New York City has accelerated the rate at which it repairs and rebuilds homes damaged by superstorm Sandy and issues reimbursement checks for such work, Mayor Bill de Blasio said Thursday.
The city has begun work on 132 projects -- completing 30 of them -- and issued 397 checks totaling more than $6.37 million since he took office on Jan. 1, de Blasio said at a news conference in Canarsie, Brooklyn. The area was hard-hit by Sandy in 2012.
The goal is to start 500 construction projects and issue 500 checks by Labor Day. No construction was begun or checks sent out before Jan. 1.
The city's Build it Back Sandy relief program underwent an overhaul earlier this year that expanded eligibility for applicants, regardless of income, and streamlined the intake process, in part by adding staff to Build It Back and the Department of Buildings, officials said.
"We finally have something in the year 2014 that we never saw in the year 2013: completed homes, people whose lives are whole again," de Blasio said, in a swipe at former Mayor Michael Bloomberg.
De Blasio, with several other elected officials, delivered the update on Build It Back's progress in front of the home of Tonyelle Jobity, whose roof, crawl space and boiler room were being fixed. Jobity, 41, had received a reimbursement check for work that she had paid for with her savings and by maxing out credit cards.
Brooklyn Borough President Eric Adams, a Democrat, said Build It Back stalled under the previous administration.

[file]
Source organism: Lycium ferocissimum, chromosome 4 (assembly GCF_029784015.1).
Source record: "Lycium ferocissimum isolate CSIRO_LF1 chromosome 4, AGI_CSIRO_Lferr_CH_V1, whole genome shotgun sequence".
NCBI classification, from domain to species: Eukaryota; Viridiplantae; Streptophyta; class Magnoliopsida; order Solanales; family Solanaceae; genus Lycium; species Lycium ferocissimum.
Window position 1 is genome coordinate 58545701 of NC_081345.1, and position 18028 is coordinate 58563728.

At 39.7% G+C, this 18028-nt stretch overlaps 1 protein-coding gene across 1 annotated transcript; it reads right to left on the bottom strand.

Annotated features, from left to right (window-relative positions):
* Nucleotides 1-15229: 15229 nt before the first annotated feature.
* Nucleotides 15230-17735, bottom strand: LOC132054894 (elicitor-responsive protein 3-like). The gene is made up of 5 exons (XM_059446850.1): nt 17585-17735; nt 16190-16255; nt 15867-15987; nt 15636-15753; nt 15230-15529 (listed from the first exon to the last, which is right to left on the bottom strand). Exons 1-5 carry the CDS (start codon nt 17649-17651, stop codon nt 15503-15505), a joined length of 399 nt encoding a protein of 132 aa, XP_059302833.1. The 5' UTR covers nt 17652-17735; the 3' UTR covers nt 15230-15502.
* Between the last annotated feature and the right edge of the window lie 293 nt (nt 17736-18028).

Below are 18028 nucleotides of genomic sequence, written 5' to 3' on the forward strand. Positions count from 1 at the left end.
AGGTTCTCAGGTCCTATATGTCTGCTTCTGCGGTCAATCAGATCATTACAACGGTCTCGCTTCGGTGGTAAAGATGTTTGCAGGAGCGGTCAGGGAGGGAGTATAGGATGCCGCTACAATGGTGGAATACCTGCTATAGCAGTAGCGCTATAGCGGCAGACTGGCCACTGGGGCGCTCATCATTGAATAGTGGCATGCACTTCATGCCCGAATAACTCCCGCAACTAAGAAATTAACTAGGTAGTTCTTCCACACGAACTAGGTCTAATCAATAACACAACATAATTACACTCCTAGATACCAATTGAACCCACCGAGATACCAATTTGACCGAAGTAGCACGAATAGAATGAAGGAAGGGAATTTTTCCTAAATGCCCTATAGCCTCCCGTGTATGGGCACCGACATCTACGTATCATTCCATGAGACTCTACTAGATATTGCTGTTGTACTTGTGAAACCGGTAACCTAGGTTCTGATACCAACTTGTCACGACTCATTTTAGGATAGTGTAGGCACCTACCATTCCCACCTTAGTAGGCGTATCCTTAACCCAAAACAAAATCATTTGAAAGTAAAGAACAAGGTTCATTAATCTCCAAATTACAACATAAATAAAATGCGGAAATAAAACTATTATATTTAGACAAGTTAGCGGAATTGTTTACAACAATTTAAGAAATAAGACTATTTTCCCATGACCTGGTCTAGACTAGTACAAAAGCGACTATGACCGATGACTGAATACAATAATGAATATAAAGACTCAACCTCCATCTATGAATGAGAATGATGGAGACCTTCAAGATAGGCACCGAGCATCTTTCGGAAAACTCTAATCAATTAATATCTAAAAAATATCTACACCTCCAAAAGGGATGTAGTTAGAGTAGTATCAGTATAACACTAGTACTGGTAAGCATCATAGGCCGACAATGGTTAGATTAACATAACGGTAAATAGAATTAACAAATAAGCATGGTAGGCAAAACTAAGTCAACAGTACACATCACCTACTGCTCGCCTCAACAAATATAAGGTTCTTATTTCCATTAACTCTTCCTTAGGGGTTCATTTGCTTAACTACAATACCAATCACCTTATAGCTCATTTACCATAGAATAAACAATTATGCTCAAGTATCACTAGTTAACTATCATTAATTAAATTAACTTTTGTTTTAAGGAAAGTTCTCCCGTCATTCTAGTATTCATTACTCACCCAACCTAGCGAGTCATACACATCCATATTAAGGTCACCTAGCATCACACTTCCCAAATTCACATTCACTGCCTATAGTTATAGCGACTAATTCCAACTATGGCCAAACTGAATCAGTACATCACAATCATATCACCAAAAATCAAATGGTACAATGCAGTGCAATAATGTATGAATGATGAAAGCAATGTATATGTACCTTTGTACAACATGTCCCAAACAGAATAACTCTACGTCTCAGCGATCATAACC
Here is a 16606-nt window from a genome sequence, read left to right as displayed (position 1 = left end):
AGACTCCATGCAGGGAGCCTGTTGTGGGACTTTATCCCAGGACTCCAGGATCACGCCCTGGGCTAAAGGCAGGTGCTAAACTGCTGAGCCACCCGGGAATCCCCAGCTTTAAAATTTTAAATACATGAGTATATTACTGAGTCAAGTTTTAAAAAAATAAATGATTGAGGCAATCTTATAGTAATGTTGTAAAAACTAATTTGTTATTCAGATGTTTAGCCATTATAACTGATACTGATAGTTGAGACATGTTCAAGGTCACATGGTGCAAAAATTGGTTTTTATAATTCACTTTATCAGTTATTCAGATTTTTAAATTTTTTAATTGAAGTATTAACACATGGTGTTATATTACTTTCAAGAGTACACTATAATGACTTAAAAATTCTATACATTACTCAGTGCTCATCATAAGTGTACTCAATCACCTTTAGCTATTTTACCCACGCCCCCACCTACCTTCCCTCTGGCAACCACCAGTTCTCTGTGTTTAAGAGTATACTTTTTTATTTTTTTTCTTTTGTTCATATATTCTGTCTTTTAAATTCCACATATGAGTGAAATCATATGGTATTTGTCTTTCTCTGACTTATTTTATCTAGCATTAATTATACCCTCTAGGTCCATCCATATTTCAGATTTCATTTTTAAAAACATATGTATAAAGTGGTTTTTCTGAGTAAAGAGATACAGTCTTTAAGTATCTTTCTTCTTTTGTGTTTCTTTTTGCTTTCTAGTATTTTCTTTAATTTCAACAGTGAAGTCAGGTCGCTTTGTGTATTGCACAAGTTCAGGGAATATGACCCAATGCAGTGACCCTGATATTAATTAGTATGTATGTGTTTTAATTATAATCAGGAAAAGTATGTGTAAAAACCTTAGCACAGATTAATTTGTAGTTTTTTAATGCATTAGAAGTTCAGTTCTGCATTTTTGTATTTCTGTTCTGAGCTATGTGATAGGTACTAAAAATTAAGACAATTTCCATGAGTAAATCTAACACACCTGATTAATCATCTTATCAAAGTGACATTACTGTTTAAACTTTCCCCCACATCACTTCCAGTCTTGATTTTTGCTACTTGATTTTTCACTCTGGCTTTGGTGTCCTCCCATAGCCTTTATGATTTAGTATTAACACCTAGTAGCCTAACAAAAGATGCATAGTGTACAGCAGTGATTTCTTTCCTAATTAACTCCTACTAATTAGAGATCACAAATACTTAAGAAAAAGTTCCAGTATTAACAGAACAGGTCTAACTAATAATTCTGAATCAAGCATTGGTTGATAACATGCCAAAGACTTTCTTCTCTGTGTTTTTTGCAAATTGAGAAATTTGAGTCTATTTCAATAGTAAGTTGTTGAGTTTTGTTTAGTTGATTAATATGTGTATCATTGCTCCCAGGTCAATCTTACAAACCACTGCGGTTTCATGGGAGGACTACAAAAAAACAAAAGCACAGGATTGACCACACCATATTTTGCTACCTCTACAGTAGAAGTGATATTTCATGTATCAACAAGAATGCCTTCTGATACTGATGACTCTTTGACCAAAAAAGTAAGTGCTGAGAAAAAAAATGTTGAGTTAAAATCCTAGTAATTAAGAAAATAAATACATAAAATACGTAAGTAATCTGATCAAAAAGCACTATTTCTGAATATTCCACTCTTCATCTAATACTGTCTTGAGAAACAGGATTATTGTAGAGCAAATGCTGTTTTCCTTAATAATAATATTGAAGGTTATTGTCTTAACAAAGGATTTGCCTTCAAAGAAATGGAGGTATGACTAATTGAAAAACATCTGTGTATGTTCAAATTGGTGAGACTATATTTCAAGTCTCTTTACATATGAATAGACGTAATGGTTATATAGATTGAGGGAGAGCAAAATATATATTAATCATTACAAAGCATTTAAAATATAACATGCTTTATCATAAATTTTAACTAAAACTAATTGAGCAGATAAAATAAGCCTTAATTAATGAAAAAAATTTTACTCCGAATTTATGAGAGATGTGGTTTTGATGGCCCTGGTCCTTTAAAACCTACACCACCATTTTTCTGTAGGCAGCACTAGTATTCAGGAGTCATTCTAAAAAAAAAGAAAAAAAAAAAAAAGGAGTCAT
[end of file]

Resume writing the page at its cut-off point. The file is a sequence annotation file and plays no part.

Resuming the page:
"The only thing worse than a terrible storm is a flood of bureaucracy that prevents you from returning," he said.
About 20,000 people have applied to the Build It Back program and about 15,000 homes require work, said Amy Peterson, director of the city's Housing Recovery Office. A majority of the work is repairs but many homes need to be elevated and about 750 need to be rebuilt, she said.
De Blasio said he hopes much of the work can be finished this year and next.
Also Thursday, City Comptroller Scott Stringer released an audit showing the Department of Homeless Services in the wake of Sandy improperly paid contractors for ineligible expenses and for services that were never actually received. The agency entered into 20 emergency contracts totaling $19.9 million, though it did not have proper oversight of contractors, Stringer found.
De Blasio said many adjustments have already been made to the agency's operations.